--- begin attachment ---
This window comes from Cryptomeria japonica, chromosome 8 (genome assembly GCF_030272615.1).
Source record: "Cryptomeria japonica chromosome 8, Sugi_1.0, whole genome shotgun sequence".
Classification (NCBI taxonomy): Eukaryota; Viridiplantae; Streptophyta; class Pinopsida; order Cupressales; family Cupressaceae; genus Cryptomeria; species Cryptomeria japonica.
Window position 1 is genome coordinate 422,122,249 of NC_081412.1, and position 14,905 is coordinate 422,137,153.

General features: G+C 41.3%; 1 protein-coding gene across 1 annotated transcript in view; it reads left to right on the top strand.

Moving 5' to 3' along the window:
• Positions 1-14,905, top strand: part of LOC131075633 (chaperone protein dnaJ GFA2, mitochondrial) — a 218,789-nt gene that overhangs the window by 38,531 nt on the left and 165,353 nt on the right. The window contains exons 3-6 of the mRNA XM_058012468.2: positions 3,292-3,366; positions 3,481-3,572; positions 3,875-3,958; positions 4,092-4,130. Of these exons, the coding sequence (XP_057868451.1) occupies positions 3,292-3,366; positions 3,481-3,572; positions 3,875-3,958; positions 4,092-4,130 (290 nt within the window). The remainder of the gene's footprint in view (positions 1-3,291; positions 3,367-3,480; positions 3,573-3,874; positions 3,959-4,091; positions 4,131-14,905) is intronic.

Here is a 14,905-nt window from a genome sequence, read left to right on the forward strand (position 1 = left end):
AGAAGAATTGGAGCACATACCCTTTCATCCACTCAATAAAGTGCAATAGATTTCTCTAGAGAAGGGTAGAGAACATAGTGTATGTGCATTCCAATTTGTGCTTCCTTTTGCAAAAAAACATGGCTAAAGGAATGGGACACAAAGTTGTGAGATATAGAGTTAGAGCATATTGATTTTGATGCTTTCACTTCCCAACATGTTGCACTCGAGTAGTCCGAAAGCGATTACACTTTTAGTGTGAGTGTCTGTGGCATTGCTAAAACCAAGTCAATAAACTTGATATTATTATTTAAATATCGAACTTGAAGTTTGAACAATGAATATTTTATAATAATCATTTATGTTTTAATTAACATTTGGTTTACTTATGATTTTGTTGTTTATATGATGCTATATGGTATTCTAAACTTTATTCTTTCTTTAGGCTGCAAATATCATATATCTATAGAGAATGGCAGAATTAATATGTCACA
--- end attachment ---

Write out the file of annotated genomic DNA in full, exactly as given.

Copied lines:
This window comes from Cryptomeria japonica, chromosome 8 (genome assembly GCF_030272615.1).
Source record: "Cryptomeria japonica chromosome 8, Sugi_1.0, whole genome shotgun sequence".
Classification (NCBI taxonomy): Eukaryota; Viridiplantae; Streptophyta; class Pinopsida; order Cupressales; family Cupressaceae; genus Cryptomeria; species Cryptomeria japonica.
Window position 1 is genome coordinate 422,122,249 of NC_081412.1, and position 14,905 is coordinate 422,137,153.

General features: G+C 41.3%; 1 protein-coding gene across 1 annotated transcript in view; it reads left to right on the top strand.

Moving 5' to 3' along the window:
• Positions 1-14,905, top strand: part of LOC131075633 (chaperone protein dnaJ GFA2, mitochondrial) — a 218,789-nt gene that overhangs the window by 38,531 nt on the left and 165,353 nt on the right. The window contains exons 3-6 of the mRNA XM_058012468.2: positions 3,292-3,366; positions 3,481-3,572; positions 3,875-3,958; positions 4,092-4,130. Of these exons, the coding sequence (XP_057868451.1) occupies positions 3,292-3,366; positions 3,481-3,572; positions 3,875-3,958; positions 4,092-4,130 (290 nt within the window). The remainder of the gene's footprint in view (positions 1-3,291; positions 3,367-3,480; positions 3,573-3,874; positions 3,959-4,091; positions 4,131-14,905) is intronic.

Here is a 14,905-nt window from a genome sequence, read left to right on the forward strand (position 1 = left end):
AGAAGAATTGGAGCACATACCCTTTCATCCACTCAATAAAGTGCAATAGATTTCTCTAGAGAAGGGTAGAGAACATAGTGTATGTGCATTCCAATTTGTGCTTCCTTTTGCAAAAAAACATGGCTAAAGGAATGGGACACAAAGTTGTGAGATATAGAGTTAGAGCATATTGATTTTGATGCTTTCACTTCCCAACATGTTGCACTCGAGTAGTCCGAAAGCGATTACACTTTTAGTGTGAGTGTCTGTGGCATTGCTAAAACCAAGTCAATAAACTTGATATTATTATTTAAATATCGAACTTGAAGTTTGAACAATGAATATTTTATAATAATCATTTATGTTTTAATTAACATTTGGTTTACTTATGATTTTGTTGTTTATATGATGCTATATGGTATTCTAAACTTTATTCTTTCTTTAGGCTGCAAATATCATATATCTATAGAGAATGGCAGAATTAATATGTCACA